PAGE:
Warren, however, had a small opinion of the tall president.
When Warren arrived at the White House, she received a warmer welcome than she was comfortable with. Without warning, President Lincoln leaned in and kissed Warren on the cheek. He further quipped, “sometimes God likes to do funny things; and here you have the long and the short of it,” indicating to Warren as the “short of it”.
Warren had no qualms telling her friends after the encounter that she considered Lincoln to be “quite rude”.
One year after their wedding and tour, Warren returned to New York and Barnum’s American Museum. Much to everyone’s surprise, however, she and General Thumb did not return from their travels empty-handed. Warren and Thumb posed for pictures and public appearances carrying a mysteriously large baby.
The public interest in this latest little addition to Warren’s family sent the public into an absolute state of frenzy. In fact, the public was so excited that no one stopped to ask whether or not the baby actually belonged to Warren. Frankly, no one even seemed to notice that the baby, curiously, did not appear to have dwarfism.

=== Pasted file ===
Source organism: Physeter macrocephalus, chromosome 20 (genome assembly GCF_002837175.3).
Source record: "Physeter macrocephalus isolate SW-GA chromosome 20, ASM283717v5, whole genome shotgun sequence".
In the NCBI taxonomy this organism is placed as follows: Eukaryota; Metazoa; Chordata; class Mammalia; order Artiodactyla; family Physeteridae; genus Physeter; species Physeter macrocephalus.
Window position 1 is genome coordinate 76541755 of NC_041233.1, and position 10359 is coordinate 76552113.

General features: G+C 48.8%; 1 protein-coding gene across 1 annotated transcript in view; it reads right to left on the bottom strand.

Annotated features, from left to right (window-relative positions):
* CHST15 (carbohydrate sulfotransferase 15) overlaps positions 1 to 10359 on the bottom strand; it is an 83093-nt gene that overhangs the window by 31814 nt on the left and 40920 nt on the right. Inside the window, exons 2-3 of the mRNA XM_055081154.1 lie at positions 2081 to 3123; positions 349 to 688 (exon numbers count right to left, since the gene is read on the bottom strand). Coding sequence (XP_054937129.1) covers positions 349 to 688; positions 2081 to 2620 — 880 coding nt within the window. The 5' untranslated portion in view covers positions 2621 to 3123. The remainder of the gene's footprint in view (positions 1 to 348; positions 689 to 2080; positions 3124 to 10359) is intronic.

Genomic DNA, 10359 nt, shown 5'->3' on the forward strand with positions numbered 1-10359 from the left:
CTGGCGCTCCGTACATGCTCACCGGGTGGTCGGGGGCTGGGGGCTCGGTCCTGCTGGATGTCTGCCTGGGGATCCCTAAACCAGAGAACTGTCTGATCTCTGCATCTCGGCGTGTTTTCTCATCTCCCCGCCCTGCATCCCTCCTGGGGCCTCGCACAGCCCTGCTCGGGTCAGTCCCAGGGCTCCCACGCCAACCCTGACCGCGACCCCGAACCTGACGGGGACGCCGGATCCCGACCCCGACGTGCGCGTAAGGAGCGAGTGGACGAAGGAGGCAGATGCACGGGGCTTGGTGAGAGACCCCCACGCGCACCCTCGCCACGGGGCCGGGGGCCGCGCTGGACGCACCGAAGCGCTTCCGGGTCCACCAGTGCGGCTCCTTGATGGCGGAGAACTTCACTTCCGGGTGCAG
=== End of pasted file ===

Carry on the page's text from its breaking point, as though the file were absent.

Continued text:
As it turns out, the baby was not, in fact, Warren’s. In a stroke of marketing genius, Barnum had borrowed the baby from an orphanage. For the first few months, Warren and Barnum pulled off their little charade perfectly. However, as the months passed, Warren pointed out that the baby was growing too much for audiences to believe that it was hers.
So, she came up with a brilliant idea of her own.
Before embarking on a cross-country tour, Warren hatched a bold, if a little Machiavellian, plan. She proposed dispatching a representative to each town, ahead of time. They'd be tasked with discreetly choosing an infant from the local orphanage to use as a prop during their show.
After a day of basking in the limelight alongside Warren, they would return the selected baby, safe and sound.
Warren’s plan worked better than even she could have expected. It ensured that their traveling troupe had a steady supply of small babies. They were able to maintain appearances while also alleviating the hassle of having a child in tow throughout their travels. But there is another, darker, theory as to where these mystery babies came from.